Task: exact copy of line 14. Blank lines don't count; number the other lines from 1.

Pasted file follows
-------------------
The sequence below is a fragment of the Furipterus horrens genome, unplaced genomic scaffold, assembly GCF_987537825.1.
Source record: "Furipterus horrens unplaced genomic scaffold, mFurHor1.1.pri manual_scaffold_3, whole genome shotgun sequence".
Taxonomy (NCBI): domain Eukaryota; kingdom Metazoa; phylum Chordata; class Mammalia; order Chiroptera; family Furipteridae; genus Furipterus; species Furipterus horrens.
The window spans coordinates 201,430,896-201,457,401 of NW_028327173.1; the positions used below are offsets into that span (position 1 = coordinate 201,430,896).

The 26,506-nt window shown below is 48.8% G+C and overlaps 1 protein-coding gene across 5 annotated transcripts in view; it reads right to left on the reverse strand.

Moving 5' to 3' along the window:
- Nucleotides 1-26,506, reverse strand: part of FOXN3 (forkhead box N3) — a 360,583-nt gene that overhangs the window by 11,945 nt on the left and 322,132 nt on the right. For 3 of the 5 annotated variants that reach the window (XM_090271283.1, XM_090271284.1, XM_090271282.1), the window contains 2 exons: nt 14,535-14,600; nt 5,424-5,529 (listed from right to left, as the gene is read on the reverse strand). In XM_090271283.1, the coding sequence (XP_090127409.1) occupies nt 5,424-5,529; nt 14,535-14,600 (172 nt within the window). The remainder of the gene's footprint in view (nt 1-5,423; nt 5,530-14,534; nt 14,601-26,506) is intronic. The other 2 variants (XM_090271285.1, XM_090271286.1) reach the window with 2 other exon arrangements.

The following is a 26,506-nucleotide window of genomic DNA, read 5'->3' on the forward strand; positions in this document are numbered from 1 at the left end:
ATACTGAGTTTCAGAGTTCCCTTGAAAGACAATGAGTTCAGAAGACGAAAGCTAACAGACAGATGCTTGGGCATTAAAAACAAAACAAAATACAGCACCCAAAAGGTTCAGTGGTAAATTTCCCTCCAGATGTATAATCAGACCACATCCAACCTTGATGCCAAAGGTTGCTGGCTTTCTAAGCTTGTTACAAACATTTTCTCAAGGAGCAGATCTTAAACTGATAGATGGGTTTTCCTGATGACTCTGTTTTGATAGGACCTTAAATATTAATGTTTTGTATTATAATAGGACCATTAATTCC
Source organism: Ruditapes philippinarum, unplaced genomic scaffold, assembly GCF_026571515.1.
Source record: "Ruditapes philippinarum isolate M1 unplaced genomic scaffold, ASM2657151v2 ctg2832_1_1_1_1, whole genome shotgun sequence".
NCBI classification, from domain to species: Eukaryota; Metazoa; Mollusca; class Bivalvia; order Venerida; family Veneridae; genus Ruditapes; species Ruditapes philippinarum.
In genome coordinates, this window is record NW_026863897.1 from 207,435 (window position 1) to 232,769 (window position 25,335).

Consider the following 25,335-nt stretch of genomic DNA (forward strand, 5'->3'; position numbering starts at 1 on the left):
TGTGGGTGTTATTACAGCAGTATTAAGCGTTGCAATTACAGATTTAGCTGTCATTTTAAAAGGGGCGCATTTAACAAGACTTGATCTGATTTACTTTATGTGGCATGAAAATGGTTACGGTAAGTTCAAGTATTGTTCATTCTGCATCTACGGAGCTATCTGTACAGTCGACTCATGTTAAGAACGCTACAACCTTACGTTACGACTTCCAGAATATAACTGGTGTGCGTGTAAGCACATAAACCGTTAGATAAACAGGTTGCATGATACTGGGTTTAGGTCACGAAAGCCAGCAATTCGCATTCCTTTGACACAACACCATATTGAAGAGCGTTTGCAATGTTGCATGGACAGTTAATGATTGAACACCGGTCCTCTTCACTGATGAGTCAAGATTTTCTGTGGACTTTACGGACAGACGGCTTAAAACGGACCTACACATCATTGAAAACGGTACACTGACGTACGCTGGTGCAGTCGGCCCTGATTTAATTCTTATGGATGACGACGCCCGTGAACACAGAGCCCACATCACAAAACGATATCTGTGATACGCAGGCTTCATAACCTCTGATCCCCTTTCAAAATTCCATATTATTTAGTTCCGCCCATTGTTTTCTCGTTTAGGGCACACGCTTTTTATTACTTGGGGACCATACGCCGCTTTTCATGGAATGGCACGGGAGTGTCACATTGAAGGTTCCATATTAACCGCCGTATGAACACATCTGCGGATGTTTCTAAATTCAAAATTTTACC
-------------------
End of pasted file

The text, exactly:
Consider the following 25,335-nt stretch of genomic DNA (forward strand, 5'->3'; position numbering starts at 1 on the left):